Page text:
Pedestrian crossing buttons (2), metal/plastic, Aldridge Traffic Systems, Australia, 1976-1987
The ATPD, 'Audio -Tactile Pedestrian Detector', is an example of an Australian innovation. The device was developed in response to social pressure from 1967 through to the 1980s. The initial request came from a member of the public for the Department of Main Roads (DMR) to solve a social problem by developing a safe indicating system for vision and hearing impaired pedestrians to cross the road safely at traffic lights. The resulting public lobbying and research influenced the development of government policies to aid the disabled. The device has been exported and has enabled pedestrians with vision and hearing impairments, as well as the general public, to use pedestrian crossings with safety.
The pedestrian crossing button is a well-known example of the work of Nielsen Design Associates, one of Sydney's oldest industrial design consultancies first established in 1961. The group designs products for a diverse range of industries, well-known work includes the Betachek blood glucose meter, Telstra rental phone and Cafe-Bar.
Louis A. Challis and Associates Pty Ltd : audio-tactile R&D for RTA (1975-76)
Aldridge Traffic Systems : manufacture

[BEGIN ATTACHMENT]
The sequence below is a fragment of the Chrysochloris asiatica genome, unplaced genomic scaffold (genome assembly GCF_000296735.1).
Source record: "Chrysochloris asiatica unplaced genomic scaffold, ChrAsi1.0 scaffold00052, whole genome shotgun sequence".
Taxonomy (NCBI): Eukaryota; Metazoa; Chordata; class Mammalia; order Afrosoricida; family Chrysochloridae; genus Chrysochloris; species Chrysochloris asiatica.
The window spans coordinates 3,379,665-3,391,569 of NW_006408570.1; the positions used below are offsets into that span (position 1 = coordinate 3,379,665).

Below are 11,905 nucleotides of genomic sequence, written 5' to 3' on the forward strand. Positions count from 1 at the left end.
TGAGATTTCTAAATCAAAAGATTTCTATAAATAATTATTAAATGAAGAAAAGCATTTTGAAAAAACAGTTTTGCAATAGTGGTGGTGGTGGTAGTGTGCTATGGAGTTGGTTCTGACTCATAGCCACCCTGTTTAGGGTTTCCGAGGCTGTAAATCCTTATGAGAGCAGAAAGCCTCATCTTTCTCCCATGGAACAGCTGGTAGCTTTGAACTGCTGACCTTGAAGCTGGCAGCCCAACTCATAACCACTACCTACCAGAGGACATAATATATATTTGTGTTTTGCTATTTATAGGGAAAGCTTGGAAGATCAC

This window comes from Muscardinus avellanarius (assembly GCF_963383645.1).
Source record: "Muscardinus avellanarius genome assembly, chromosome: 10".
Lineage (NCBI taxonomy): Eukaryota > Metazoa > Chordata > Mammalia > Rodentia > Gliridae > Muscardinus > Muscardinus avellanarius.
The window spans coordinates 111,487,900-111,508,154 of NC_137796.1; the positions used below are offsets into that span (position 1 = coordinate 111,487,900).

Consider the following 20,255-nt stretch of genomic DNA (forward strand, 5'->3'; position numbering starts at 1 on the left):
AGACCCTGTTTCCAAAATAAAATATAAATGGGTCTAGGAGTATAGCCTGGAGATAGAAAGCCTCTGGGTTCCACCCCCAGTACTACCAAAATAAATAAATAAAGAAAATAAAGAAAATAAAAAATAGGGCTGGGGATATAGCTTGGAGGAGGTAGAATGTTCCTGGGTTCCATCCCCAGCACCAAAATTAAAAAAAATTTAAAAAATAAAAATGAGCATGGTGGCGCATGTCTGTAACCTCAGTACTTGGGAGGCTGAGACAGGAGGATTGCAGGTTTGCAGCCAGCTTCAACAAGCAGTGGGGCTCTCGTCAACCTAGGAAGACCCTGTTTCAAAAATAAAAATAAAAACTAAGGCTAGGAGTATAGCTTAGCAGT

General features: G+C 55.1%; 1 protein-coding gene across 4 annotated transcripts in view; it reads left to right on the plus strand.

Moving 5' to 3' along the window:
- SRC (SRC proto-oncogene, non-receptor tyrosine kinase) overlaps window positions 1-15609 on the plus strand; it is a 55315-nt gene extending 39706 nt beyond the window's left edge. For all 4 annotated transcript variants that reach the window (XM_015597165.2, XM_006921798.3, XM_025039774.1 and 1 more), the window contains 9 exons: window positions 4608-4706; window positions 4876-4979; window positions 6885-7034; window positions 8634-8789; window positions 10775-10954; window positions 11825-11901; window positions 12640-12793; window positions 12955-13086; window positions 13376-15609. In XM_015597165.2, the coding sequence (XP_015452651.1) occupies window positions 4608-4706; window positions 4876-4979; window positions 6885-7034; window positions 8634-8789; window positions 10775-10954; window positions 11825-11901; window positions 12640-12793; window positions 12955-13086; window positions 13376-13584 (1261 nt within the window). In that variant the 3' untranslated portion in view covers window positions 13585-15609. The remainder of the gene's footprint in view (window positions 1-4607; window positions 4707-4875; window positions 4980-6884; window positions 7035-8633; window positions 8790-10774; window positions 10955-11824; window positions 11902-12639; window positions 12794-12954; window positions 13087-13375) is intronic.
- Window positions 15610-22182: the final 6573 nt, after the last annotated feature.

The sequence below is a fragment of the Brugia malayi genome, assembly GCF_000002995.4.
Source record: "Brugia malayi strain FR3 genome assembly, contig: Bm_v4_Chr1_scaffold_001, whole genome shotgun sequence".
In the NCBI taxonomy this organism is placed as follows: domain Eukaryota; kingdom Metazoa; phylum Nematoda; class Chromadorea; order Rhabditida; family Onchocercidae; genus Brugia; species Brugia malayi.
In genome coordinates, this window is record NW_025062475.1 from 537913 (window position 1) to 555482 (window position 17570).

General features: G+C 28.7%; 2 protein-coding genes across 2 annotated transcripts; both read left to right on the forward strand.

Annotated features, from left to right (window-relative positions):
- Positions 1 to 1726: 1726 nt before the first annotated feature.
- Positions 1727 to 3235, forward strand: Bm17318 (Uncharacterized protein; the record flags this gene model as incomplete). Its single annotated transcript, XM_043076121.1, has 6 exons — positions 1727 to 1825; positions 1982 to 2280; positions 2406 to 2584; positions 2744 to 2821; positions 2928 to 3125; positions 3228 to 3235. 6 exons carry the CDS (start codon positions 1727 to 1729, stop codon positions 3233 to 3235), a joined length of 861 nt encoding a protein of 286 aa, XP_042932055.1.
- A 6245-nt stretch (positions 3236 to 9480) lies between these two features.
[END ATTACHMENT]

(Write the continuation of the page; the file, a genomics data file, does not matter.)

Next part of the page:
Roads and Traffic Authority of NSW (RTA) : coordination
Nielsen Design Associates : industrial design (early 1980s)
AWA Limited : manufacture
Frank Hulscher : RTA traffic engineer
David Wood : designer at Nielsen Design
Louis Challis : engineer
In 1967 a blind man named Cecil McIlwraith asked the NSW Roads and Traffic Authority (RTA) to introduce pedestrian traffic signals he could hear. At a city crossing, the RTA installed some bells and buzzers on both sides.
Blind pedestrians were meant to cross when the buzzing sound replaced the ringing. Unfortunately they found that when the bells broke down they sounded like buzzers, which could cause deadly confusion in blind pedestrians.
The next version, installed in 1976, had a two-rhythm buzzer and included a vibrating panel to touch, because many vision-impaired people also have some loss of hearing.
In the early 1980s Sydney consultants Nielsen Design Associates were asked to redesign the device. The new unit was made from cast aluminium with vandal-proof fixings. The large magnetic button (tested to withstand millions of pushes) is easy to find and push. A Braille arrow on the vibrating plate indicates the direction to cross.
The RTA still owns the design and technology of this revolutionary button. Since 1985 it has contracted three companies to make the 'Audio-Tactile Pedestrian Detector' in Australia and sell them throughout Australia, the USA and Singapore.
The ATPD pedestrian button leads the international standards for acoustic and tactile signals for traffic lights. The audio-tactile pedestrian detector has given pedestrians with vision, hearing and physical impairments greater confidence and freedom to move about independently